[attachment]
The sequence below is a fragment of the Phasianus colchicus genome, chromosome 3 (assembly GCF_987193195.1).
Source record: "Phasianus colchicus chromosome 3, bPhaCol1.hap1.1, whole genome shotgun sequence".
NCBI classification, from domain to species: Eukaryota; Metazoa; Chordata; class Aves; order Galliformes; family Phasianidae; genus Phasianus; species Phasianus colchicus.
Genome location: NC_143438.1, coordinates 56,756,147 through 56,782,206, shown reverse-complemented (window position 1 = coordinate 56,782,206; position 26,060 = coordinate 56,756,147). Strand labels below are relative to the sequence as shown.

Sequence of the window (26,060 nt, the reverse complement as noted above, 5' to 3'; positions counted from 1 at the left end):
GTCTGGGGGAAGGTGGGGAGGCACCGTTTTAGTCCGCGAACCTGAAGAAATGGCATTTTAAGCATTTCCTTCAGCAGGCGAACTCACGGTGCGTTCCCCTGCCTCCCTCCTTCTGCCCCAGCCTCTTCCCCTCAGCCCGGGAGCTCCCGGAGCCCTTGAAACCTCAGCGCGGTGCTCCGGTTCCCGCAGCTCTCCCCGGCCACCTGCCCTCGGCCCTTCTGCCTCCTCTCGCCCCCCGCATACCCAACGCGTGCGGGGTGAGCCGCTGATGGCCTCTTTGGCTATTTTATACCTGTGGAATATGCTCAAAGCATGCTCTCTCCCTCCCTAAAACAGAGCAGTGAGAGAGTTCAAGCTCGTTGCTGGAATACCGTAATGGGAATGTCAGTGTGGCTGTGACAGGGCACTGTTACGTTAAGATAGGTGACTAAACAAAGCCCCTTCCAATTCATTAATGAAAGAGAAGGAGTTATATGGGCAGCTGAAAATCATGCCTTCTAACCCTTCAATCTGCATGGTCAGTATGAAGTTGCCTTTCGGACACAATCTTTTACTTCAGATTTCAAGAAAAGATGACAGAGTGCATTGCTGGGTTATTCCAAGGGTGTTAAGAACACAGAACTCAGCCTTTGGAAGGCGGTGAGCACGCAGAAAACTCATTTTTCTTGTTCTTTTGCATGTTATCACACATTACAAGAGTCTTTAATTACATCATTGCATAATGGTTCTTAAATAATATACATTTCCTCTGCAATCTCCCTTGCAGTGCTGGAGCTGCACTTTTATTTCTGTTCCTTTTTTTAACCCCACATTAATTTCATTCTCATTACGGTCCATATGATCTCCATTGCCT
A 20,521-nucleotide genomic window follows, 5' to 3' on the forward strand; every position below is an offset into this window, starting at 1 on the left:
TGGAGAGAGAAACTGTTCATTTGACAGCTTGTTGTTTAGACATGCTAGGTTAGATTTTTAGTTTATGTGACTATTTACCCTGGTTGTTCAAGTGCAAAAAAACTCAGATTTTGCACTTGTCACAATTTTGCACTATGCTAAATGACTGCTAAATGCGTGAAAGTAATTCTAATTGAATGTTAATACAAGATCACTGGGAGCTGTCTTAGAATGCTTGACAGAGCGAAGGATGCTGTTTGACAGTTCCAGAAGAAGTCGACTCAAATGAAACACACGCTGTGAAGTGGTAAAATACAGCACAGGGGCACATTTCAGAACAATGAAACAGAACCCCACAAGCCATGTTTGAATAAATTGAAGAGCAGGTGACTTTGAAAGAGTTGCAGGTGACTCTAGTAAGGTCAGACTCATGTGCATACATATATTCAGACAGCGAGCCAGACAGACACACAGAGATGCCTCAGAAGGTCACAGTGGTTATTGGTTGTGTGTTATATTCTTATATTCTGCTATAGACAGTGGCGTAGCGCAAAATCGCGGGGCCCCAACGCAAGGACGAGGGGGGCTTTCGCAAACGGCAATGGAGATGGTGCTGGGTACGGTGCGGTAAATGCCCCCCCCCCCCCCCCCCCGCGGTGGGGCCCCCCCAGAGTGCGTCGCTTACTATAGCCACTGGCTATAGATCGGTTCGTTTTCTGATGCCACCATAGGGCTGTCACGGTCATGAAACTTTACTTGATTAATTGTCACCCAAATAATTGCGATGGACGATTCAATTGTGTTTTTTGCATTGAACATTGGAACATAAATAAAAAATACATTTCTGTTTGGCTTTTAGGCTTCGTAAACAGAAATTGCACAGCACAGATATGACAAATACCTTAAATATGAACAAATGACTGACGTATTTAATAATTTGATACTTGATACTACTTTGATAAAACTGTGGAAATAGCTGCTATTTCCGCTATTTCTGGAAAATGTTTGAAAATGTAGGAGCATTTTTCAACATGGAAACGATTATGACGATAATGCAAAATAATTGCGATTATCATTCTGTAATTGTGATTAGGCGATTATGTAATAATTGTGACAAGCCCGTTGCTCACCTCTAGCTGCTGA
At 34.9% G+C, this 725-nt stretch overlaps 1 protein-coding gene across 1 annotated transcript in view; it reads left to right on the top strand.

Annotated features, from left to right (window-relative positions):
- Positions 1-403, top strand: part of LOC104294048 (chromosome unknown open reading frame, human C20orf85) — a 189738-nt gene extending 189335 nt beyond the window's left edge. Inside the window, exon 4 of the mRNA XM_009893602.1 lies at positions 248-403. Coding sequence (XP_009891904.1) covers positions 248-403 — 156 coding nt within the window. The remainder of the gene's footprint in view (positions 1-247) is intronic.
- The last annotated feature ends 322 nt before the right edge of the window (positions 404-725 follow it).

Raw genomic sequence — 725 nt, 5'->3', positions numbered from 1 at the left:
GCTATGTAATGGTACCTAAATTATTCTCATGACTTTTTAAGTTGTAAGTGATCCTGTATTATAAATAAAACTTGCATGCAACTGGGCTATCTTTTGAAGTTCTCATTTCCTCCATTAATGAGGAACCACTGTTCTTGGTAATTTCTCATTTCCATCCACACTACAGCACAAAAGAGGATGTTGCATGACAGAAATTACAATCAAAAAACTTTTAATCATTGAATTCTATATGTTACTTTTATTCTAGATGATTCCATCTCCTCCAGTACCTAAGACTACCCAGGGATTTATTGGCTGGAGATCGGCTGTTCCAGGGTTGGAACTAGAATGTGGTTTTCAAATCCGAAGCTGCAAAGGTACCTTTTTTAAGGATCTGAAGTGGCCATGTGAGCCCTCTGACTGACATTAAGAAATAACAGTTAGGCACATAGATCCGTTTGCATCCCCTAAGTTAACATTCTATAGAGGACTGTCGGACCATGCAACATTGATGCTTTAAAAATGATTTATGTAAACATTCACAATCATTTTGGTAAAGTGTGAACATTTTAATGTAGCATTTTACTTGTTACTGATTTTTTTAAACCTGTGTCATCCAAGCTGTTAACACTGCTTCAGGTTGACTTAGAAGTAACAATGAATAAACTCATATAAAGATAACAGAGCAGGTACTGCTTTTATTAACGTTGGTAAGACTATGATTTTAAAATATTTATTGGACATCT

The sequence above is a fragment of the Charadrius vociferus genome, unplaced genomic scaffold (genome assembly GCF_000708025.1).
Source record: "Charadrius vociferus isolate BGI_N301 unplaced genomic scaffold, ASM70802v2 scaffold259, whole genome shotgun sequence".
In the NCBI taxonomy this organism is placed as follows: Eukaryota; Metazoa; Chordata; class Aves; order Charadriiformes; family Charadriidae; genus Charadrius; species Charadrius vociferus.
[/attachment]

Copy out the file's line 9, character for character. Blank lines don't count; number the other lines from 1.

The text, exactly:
At 34.9% G+C, this 725-nt stretch overlaps 1 protein-coding gene across 1 annotated transcript in view; it reads left to right on the top strand.